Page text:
Effective teamwork and communication are correlated with improved patient care quality and outcomes. The belief that each team member contributes to excellent patient care in the operating room (OR) leads to a more productive work environment. However, poor teamwork and communication lead to poorer OR outcomes. We qualitatively and quantitatively explored perspectives of three OR professions (nursing, anesthesiology, and surgery) on teamwork and communication in the OR preinterprofessional and postinterprofessional in situ OR simulation.One-on-one semi-structured interviews were conducted; 14 pre-in situ simulations during July-October 2017 (three surgery, four anesthesiology, and six nursing staff), and 10 post-in situ simulations during August-November 2017 (five surgery, four anesthesiology, and one nursing staff). Themes were identified inductively to create a codebook. The codebook was used to consensus code all interviews. This analysis informed the development of a quantitative survey distributed to all contactable interviewees (22).Presimulation and postsimulation interview participants concurred on teamwork and communication importance, believed communication to be key to effective teamwork, and identified barriers to communication: lack of cordiality, lack of engagement from other staff, distractions, role hierarchies, and lack of familiarity with other staff. The large majority of survey participants-all having participated in simulations-believed they could use effective communication in their workplace.Establishing methods for improving and maintaining the ability of OR professionals to communicate with each other is imperative for patient safety. Effective team communication leads to safe and successful outcomes, as well as a productive and supportive OR work environment.
View details for DOI 10.1016/j.jss.2020.11.051
View details for PubMedID 33360307
Bringing Perioperative Emergency Manuals to Your Institution: A "How To" from Concept to Implementation in 10 Steps
JOINT COMMISSION JOURNAL ON QUALITY AND PATIENT SAFETY
2019; 45 (3): 170–79
Emergency manuals (EMs) are context-relevant sets of crisis checklists or cognitive aids designed to enable professional teams to deliver optimal care during critical events. Evidence from simulation and other high-risk industries have proven that use of these types of checklists can significantly improve event management and decrease omissions of key steps. However, simply printing and placing tools in operating rooms (ORs) is unlikely to be effective. How interventions are implemented influences whether clinicians actually change practice and whether patient care is affected. This article provides an in-depth description of a rigorous implementation plan with three goals: (1) place EMs in every anesthetizing location, (2) create interprofessional engagement, and (3) demonstrate that a majority of anesthesia clinicians would use the new tool in some way within the first year.The implementation of EMs included 10 steps across four distinct phases. EM use was measured using an electronic quality assurance tool, with data collected after each case about whether and how the EM was used.During the six months following implementation, 67.0% of clinicians had used the manual, with 24.1% using it for clinical care and 9.2% using it during a critical event.This article presents a framework and detailed description of the steps a large academic institution followed in successfully implementing EMs. In conjunction with other available resources, those interested in introducing OR EMs at large, complex institutions may benefit from the experience shared in anticipating challenges and overcoming barriers to adoption.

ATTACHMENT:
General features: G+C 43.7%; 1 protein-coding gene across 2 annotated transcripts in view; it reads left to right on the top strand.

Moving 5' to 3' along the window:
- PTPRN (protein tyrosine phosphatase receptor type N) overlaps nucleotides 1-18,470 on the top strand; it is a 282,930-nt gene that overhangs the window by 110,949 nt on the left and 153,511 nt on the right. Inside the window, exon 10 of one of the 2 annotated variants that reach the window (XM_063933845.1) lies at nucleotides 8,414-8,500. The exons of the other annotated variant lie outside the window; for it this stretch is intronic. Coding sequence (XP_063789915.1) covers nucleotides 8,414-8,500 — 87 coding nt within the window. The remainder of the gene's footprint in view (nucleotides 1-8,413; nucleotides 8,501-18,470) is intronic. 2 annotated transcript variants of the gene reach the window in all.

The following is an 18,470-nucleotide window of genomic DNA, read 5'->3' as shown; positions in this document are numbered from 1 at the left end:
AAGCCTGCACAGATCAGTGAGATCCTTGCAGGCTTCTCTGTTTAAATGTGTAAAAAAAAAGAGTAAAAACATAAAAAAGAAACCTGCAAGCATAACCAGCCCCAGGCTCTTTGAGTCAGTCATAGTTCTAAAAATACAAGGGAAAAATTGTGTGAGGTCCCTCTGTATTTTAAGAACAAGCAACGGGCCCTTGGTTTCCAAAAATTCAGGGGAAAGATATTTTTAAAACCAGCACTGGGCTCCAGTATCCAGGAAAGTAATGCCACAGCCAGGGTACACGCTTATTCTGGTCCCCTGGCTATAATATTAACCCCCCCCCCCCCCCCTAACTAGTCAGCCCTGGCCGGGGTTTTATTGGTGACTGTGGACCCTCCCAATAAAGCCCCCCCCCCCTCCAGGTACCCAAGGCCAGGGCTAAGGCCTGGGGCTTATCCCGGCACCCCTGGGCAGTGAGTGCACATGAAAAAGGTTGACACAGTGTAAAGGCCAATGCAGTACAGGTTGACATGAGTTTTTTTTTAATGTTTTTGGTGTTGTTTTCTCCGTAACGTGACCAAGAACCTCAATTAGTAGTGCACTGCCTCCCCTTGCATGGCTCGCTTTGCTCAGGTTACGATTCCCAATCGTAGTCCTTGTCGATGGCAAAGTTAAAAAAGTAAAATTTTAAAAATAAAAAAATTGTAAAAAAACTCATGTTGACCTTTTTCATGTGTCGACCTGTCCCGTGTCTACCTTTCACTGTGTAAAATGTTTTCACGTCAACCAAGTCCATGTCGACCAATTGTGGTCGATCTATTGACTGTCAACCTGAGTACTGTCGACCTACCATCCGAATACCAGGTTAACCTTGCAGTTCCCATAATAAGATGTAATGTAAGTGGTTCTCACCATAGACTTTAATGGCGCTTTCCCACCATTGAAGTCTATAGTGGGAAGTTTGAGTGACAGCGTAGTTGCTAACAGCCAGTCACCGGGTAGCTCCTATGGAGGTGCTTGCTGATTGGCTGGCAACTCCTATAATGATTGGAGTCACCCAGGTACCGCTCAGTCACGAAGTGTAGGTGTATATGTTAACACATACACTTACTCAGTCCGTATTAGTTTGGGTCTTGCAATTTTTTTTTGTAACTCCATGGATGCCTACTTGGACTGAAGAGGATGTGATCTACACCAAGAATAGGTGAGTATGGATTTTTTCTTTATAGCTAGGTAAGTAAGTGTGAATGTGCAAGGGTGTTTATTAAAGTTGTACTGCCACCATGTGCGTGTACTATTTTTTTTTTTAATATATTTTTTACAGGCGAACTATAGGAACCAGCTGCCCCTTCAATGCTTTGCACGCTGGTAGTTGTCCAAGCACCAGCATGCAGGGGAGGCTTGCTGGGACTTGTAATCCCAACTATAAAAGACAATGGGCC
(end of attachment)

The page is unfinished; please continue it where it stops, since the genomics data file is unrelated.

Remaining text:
View details for DOI 10.1016/j.jcjq.2018.08.012
View details for Web of Science ID 000461797400005
View details for PubMedID 30341014
Cognitive Aids in Obstetric Units: Design, Implementation, and Use.
Anesthesia and analgesia
Obstetrics has unique considerations for high stakes and dynamic clinical care of ≥2 patients. Obstetric crisis situations require efficient and coordinated responses from the entire multidisciplinary team. Actions that teams perform, or omit, can strongly impact peripartum and perinatal outcomes. Cognitive aids are tools that aim to improve patient safety, efficiency in health care management, and patient outcomes. However, they are intended to be combined with clinician judgment and training, not as absolute or exhaustive standards of care for patient management. There is simulation-based evidence showing efficacy of cognitive aids for enhancing appropriate team management during crises, especially with a reader role, with growing literature supporting use in obstetric and nonobstetric clinical settings when combined with local customization and implementation efforts. The purpose of this article is to summarize current understanding and available resources for cognitive aid design, implementation, and use in obstetrics and to highlight existing gaps that can stimulate further enhancement in this field.